Think carefully about what you need, and a few things you really want, and spend no more time than necessary earning enough to afford those things. Spend your new-found time cultivating closer relationships with your friends and family and restoring your dad’s motorcycle that’s been sitting in your garage since his death just waiting for you to have a bit more free time. When you’re done with that, dig the camping gear out of your garage and sell everything else at the swap meet. Move into a smaller home closer to your friends. Arrange football tournaments with them, then invite them over to your tiny porch to drink shitty beer on used lawn chairs. Jump your neighbor’s fence while they’re at work and throw your back out tossing your four-year-old into their pool. Then take the next morning off, you’ve earned it, and listen to your favorite album, start to finish. No interruptions. No distractions.

Be present
“Because everything up to now is a story and everything after now is a story.”

Now is everything. The future is a figment of your imagination and the past is a chemical reaction in your brain. Turn your phone off, burn the self-help or financial planning book you’re struggling to get through and pick up a book that you can’t put down (I recommend starting with Fight Club).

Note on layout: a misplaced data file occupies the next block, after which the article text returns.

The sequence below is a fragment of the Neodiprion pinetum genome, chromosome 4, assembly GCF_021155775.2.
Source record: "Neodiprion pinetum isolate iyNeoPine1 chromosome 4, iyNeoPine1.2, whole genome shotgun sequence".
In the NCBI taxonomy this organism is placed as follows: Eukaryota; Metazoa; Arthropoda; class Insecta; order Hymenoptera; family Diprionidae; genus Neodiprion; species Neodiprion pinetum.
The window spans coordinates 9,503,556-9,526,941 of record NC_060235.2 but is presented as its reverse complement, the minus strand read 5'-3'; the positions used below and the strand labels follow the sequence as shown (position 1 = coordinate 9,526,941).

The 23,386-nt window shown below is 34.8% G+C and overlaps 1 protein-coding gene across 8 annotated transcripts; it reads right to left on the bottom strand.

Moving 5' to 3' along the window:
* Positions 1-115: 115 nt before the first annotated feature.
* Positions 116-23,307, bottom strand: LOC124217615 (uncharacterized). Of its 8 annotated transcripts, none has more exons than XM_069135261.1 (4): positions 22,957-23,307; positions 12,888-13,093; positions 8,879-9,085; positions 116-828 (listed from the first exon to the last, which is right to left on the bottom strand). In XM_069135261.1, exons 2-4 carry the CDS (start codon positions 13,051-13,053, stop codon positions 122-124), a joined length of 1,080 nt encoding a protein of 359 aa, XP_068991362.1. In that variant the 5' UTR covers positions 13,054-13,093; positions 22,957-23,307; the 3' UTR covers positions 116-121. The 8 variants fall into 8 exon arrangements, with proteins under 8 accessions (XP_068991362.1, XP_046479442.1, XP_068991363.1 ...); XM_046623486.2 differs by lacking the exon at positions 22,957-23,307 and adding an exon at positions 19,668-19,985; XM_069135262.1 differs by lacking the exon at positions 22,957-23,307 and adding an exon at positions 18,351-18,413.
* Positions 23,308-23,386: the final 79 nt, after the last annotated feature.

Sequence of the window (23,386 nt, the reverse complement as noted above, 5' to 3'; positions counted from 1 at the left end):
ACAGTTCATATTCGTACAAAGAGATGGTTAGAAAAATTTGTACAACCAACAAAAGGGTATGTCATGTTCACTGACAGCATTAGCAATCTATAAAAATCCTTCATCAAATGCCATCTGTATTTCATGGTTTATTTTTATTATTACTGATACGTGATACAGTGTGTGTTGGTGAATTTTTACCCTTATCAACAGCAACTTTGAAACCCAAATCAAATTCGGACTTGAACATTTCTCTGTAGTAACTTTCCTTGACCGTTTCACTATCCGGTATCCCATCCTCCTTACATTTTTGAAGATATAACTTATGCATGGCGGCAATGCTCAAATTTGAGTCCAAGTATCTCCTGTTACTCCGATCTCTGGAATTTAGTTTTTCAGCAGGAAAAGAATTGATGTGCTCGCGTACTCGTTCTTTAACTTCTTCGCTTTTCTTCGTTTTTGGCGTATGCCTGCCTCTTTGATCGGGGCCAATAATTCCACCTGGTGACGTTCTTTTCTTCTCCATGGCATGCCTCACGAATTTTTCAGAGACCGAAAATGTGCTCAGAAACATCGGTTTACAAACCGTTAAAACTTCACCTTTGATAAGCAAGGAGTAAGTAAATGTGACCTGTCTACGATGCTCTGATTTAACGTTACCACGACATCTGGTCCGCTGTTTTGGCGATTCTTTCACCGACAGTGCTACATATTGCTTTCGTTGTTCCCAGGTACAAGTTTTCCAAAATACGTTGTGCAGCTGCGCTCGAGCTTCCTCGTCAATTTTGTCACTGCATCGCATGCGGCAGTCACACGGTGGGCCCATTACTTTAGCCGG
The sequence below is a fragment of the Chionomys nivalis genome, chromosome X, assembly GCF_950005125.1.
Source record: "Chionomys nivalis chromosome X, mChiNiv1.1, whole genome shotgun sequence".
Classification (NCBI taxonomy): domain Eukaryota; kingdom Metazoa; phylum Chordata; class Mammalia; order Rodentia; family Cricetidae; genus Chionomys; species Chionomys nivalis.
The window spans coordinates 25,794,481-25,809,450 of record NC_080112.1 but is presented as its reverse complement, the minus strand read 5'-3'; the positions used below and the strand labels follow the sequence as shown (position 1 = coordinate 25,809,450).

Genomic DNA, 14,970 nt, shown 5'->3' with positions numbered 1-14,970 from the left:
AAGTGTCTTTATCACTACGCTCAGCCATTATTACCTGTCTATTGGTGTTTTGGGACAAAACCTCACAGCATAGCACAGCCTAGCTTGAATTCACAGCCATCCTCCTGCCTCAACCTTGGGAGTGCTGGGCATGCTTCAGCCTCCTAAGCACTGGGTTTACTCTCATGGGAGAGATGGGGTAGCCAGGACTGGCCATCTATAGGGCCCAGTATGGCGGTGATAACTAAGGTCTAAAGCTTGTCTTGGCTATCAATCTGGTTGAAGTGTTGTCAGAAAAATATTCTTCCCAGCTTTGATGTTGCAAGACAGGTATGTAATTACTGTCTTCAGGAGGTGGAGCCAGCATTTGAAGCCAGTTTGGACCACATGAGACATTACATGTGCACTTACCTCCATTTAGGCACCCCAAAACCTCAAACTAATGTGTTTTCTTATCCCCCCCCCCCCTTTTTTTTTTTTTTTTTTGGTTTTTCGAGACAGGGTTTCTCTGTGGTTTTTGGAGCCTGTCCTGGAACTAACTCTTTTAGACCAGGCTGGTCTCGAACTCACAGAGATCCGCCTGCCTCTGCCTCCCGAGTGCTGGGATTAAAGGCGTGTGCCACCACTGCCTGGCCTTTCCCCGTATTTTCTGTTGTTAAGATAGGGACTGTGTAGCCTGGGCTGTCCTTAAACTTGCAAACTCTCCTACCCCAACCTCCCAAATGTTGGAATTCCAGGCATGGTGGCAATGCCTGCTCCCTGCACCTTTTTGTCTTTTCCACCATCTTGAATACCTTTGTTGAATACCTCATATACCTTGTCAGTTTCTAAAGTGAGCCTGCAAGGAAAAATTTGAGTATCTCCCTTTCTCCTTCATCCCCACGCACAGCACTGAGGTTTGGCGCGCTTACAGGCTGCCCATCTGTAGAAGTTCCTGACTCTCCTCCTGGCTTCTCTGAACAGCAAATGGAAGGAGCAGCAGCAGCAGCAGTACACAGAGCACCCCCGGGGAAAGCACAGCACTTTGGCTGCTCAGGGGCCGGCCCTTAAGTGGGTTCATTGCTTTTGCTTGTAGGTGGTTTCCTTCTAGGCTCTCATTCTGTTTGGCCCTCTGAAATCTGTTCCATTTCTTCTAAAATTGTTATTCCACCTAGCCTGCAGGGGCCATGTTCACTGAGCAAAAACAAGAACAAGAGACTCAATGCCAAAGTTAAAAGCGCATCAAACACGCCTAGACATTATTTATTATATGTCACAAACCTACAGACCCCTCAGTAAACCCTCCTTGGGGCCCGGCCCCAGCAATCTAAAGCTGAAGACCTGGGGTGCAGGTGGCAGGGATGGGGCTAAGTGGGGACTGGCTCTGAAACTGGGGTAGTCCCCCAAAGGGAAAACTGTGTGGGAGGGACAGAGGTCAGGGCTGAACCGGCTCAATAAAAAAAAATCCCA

Learn something. Not something that may help you get a higher paying job in the future, learn something that fascinates you. Learn to surf, learn to play the drums, learn physics, learn to navigate the wilderness closest your home. Apply that knowledge whether or not it makes you money.

Stop playing by the rules you’ve been handed
“Reject the basic assumptions of civilization, especially the importance of material possessions.”

Seek a moral code and live by it. Lead a movement; be lazy; fuck who you want how you want; fight oppressors on behalf of the oppressed; say “FUCK!”, or don’t, who gives a fucking shit?

I’m not advocating that we burn it all down, or that it’s cool to choose a moral code accepting of antisocial behaviors like usury/slavery. I’m advocating we begin stripping away the dogmas of modern civilization so we can question the beliefs that society has deceived us are fundamental truths. There we will find a moral code embedded inside us that thirsts for knowledge, that finds tremendous happiness in a good meal, suitable shelter, bullshitting with a neighbor, or a cold beer. A moral code that makes us willing and able to sacrifice everything for each other if necessary. One of the most insidious lies taught by civilized people is that, without civilization, savages, are naturally inhumane. They’re inherently evil and, GOD DAMMIT, they need a savior. Try explaining this concept to an American Indian.